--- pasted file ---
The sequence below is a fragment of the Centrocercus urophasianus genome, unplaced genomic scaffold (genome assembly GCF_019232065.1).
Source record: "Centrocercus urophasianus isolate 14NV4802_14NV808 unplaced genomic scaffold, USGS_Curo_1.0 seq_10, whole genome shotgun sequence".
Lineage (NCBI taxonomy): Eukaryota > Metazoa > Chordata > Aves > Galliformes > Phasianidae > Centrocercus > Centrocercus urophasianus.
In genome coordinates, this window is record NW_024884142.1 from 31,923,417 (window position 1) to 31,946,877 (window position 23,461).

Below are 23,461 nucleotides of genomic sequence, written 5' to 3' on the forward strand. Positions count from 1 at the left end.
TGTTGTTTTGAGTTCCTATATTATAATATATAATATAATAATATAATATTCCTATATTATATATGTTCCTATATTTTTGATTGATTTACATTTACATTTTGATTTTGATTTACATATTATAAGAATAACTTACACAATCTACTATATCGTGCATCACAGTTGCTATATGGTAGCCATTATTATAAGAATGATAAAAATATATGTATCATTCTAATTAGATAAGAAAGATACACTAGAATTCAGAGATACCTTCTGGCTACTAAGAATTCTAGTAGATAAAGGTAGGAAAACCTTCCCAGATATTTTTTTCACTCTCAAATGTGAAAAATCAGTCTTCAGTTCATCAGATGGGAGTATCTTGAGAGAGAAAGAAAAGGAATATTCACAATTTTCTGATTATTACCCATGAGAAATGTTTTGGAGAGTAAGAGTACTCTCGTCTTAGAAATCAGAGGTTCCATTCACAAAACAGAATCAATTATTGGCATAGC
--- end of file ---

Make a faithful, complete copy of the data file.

The sequence below is a fragment of the Centrocercus urophasianus genome, unplaced genomic scaffold (genome assembly GCF_019232065.1).
Source record: "Centrocercus urophasianus isolate 14NV4802_14NV808 unplaced genomic scaffold, USGS_Curo_1.0 seq_10, whole genome shotgun sequence".
Lineage (NCBI taxonomy): Eukaryota > Metazoa > Chordata > Aves > Galliformes > Phasianidae > Centrocercus > Centrocercus urophasianus.
In genome coordinates, this window is record NW_024884142.1 from 31,923,417 (window position 1) to 31,946,877 (window position 23,461).

Below are 23,461 nucleotides of genomic sequence, written 5' to 3' on the forward strand. Positions count from 1 at the left end.
TGTTGTTTTGAGTTCCTATATTATAATATATAATATAATAATATAATATTCCTATATTATATATGTTCCTATATTTTTGATTGATTTACATTTACATTTTGATTTTGATTTACATATTATAAGAATAACTTACACAATCTACTATATCGTGCATCACAGTTGCTATATGGTAGCCATTATTATAAGAATGATAAAAATATATGTATCATTCTAATTAGATAAGAAAGATACACTAGAATTCAGAGATACCTTCTGGCTACTAAGAATTCTAGTAGATAAAGGTAGGAAAACCTTCCCAGATATTTTTTTCACTCTCAAATGTGAAAAATCAGTCTTCAGTTCATCAGATGGGAGTATCTTGAGAGAGAAAGAAAAGGAATATTCACAATTTTCTGATTATTACCCATGAGAAATGTTTTGGAGAGTAAGAGTACTCTCGTCTTAGAAATCAGAGGTTCCATTCACAAAACAGAATCAATTATTGGCATAGC